The gear selector is still the same component. All it took was a stitched leather sheath and it now feels worthy of the rest of the interior, the whole centre console now re-trimmed, switches upgraded and the main turn and push dial for the infotainment given additional weight and authority. There's also a little Italian tricolour integrated into the base of the shifter, just in case you'd forgotten and all that.

Starting with Super, sportier trim levels like Sprint and Veloce get black window surrounds, badges and grilles for a more assertive look. A parallel path branches out into Lusso Ti romanticism with brown leathers, wood trim and a bit of chrome sparkle on the outside. Against dark metallic green paint these new Turismo Internazionale elements have a junior Maserati elegance about them, this package distinct from the more Quadrifoglio inspired look of the Veloce and others.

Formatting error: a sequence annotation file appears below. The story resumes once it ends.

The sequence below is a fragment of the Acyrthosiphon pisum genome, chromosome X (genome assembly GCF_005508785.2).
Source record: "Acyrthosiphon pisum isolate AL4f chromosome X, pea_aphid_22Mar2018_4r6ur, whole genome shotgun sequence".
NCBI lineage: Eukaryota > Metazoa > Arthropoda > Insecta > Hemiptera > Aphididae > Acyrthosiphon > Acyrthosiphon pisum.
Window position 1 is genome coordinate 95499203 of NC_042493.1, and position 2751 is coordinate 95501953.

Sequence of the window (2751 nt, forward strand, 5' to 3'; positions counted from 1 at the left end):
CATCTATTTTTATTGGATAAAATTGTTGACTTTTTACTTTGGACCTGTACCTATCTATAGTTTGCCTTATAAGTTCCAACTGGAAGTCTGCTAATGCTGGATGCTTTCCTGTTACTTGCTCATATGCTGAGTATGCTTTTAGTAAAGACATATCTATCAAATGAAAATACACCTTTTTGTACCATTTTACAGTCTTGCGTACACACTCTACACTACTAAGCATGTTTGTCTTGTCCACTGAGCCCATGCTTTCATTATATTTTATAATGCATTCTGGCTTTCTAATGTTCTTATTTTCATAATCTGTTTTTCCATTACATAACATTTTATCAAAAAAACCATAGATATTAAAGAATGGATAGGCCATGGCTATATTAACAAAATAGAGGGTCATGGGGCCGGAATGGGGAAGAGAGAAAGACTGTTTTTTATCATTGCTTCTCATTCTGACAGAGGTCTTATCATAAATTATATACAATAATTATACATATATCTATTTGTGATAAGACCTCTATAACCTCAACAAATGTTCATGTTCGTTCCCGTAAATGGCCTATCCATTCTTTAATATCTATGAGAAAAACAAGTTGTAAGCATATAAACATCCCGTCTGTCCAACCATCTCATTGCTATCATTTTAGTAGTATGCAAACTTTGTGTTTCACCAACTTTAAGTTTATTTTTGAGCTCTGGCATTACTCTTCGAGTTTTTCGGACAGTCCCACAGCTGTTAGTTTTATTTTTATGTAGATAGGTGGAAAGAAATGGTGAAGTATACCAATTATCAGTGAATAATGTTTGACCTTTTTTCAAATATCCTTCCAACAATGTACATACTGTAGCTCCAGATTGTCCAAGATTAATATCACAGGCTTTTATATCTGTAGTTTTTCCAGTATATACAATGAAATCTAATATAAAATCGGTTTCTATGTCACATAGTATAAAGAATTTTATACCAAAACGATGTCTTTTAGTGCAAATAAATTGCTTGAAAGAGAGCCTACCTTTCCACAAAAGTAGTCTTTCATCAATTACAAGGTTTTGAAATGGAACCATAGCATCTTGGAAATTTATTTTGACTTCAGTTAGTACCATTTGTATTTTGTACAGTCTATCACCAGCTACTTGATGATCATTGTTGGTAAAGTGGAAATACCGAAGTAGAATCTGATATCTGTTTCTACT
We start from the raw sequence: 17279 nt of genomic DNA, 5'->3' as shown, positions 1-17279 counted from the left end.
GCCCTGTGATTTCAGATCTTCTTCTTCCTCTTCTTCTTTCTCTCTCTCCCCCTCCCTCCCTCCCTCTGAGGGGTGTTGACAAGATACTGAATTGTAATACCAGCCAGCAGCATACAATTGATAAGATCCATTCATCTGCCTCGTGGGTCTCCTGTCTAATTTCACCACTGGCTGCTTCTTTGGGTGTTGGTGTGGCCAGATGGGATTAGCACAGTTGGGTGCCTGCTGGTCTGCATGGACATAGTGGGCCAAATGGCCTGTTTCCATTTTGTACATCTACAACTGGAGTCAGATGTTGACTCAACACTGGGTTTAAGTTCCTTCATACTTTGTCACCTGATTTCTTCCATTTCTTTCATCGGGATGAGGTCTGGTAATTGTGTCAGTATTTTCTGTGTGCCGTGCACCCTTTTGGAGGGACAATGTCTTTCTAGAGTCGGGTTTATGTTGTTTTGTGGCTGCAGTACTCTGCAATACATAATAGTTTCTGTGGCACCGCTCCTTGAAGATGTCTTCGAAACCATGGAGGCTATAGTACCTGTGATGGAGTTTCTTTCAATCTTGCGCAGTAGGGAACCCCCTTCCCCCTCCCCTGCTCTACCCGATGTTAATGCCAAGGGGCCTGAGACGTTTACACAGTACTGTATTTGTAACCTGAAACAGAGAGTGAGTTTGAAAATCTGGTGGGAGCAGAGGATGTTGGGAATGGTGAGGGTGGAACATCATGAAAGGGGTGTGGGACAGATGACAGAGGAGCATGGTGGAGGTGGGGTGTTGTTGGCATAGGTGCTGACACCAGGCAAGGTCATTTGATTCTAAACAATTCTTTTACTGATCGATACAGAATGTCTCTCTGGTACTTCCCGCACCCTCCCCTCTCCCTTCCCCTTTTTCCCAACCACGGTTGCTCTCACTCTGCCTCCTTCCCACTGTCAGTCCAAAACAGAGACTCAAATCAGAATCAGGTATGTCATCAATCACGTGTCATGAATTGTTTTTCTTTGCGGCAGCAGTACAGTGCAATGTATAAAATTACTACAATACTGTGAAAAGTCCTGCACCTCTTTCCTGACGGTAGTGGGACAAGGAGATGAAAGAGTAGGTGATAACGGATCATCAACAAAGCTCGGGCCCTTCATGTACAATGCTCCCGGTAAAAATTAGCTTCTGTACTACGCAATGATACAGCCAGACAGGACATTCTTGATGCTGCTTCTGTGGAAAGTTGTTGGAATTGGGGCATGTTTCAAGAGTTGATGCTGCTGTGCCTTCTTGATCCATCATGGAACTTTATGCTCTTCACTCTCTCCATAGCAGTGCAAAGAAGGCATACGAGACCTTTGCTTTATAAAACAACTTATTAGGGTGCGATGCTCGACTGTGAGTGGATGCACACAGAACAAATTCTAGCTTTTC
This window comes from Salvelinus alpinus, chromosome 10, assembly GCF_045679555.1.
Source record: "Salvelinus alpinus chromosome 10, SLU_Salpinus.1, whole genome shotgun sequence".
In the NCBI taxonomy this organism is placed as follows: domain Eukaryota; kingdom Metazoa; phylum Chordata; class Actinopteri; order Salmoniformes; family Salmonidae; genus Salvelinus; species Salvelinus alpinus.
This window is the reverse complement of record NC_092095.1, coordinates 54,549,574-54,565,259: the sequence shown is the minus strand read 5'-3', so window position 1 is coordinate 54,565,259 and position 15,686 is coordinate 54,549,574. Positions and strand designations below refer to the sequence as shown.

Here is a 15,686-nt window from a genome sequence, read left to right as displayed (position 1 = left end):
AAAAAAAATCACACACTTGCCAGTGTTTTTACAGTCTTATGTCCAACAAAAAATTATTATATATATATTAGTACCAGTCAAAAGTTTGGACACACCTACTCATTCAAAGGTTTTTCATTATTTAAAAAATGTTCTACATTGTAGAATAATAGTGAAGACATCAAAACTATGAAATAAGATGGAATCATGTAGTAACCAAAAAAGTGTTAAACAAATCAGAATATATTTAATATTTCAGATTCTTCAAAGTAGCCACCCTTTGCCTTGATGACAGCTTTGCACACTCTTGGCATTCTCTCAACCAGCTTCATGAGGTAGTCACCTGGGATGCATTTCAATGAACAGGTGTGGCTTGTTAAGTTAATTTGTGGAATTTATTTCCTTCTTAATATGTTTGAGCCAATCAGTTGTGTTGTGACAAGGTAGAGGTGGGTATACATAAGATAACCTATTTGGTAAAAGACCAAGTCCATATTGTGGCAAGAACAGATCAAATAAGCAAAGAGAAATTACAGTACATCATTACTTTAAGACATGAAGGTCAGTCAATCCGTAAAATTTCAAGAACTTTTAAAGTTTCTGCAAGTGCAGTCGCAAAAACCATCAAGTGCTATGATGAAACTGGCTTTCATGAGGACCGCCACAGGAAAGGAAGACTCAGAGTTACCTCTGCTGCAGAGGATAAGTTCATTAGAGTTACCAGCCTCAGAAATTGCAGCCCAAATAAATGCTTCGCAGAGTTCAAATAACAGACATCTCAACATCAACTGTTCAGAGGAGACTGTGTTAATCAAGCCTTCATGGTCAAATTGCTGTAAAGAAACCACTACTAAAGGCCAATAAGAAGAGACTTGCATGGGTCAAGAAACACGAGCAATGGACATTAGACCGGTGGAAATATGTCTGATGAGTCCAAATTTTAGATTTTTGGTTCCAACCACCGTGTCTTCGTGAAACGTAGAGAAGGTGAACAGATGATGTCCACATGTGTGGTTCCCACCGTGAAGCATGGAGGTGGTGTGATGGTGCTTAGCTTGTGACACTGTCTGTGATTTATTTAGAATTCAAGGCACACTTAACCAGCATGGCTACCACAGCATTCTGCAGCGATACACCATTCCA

The 8.8-inch central display is now touchscreen and has snazzier graphics, improved functionality and new features like customisable widgets and home screen. With the seven-inch TFT between the dials it's a step up from before but still lags behind the full-screen binnacle in the Jaguar XE, let alone the sophisticated options in equivalent Audis, Mercedes or BMWs. You still choose a Giulia for the romance of the badge and the sporty allure of the handling. Your excuses about outdated infotainment and flimsy switches can be slightly less strident than before, though.